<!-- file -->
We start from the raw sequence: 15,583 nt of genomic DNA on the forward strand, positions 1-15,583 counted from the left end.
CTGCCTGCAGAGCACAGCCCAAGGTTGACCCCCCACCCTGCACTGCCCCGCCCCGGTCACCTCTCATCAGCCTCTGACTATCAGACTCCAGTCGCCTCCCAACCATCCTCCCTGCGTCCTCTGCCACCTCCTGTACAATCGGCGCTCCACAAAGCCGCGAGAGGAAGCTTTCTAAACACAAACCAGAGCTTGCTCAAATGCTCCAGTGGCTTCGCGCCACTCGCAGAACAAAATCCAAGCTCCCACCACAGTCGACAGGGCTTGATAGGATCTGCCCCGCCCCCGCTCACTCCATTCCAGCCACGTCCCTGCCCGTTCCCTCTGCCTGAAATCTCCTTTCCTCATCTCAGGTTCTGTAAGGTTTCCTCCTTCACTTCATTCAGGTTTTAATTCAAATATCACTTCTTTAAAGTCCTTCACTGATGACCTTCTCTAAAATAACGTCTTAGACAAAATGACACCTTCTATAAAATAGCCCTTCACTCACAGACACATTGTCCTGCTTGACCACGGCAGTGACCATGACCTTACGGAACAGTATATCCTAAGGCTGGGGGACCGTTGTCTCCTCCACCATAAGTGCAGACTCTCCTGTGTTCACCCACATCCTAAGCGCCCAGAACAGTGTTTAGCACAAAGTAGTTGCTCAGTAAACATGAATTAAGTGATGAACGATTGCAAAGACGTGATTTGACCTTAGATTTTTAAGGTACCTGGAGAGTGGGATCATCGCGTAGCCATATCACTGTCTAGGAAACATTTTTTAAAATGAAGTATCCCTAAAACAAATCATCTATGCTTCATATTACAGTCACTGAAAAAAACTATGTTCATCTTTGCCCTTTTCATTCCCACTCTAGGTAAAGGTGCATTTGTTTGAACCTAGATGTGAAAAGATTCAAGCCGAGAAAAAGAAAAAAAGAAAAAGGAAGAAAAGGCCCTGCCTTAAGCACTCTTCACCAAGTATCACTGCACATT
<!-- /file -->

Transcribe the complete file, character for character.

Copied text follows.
We start from the raw sequence: 15,583 nt of genomic DNA on the forward strand, positions 1-15,583 counted from the left end.
CTGCCTGCAGAGCACAGCCCAAGGTTGACCCCCCACCCTGCACTGCCCCGCCCCGGTCACCTCTCATCAGCCTCTGACTATCAGACTCCAGTCGCCTCCCAACCATCCTCCCTGCGTCCTCTGCCACCTCCTGTACAATCGGCGCTCCACAAAGCCGCGAGAGGAAGCTTTCTAAACACAAACCAGAGCTTGCTCAAATGCTCCAGTGGCTTCGCGCCACTCGCAGAACAAAATCCAAGCTCCCACCACAGTCGACAGGGCTTGATAGGATCTGCCCCGCCCCCGCTCACTCCATTCCAGCCACGTCCCTGCCCGTTCCCTCTGCCTGAAATCTCCTTTCCTCATCTCAGGTTCTGTAAGGTTTCCTCCTTCACTTCATTCAGGTTTTAATTCAAATATCACTTCTTTAAAGTCCTTCACTGATGACCTTCTCTAAAATAACGTCTTAGACAAAATGACACCTTCTATAAAATAGCCCTTCACTCACAGACACATTGTCCTGCTTGACCACGGCAGTGACCATGACCTTACGGAACAGTATATCCTAAGGCTGGGGGACCGTTGTCTCCTCCACCATAAGTGCAGACTCTCCTGTGTTCACCCACATCCTAAGCGCCCAGAACAGTGTTTAGCACAAAGTAGTTGCTCAGTAAACATGAATTAAGTGATGAACGATTGCAAAGACGTGATTTGACCTTAGATTTTTAAGGTACCTGGAGAGTGGGATCATCGCGTAGCCATATCACTGTCTAGGAAACATTTTTTAAAATGAAGTATCCCTAAAACAAATCATCTATGCTTCATATTACAGTCACTGAAAAAAACTATGTTCATCTTTGCCCTTTTCATTCCCACTCTAGGTAAAGGTGCATTTGTTTGAACCTAGATGTGAAAAGATTCAAGCCGAGAAAAAGAAAAAAAGAAAAAGGAAGAAAAGGCCCTGCCTTAAGCACTCTTCACCAAGTATCACTGCACATT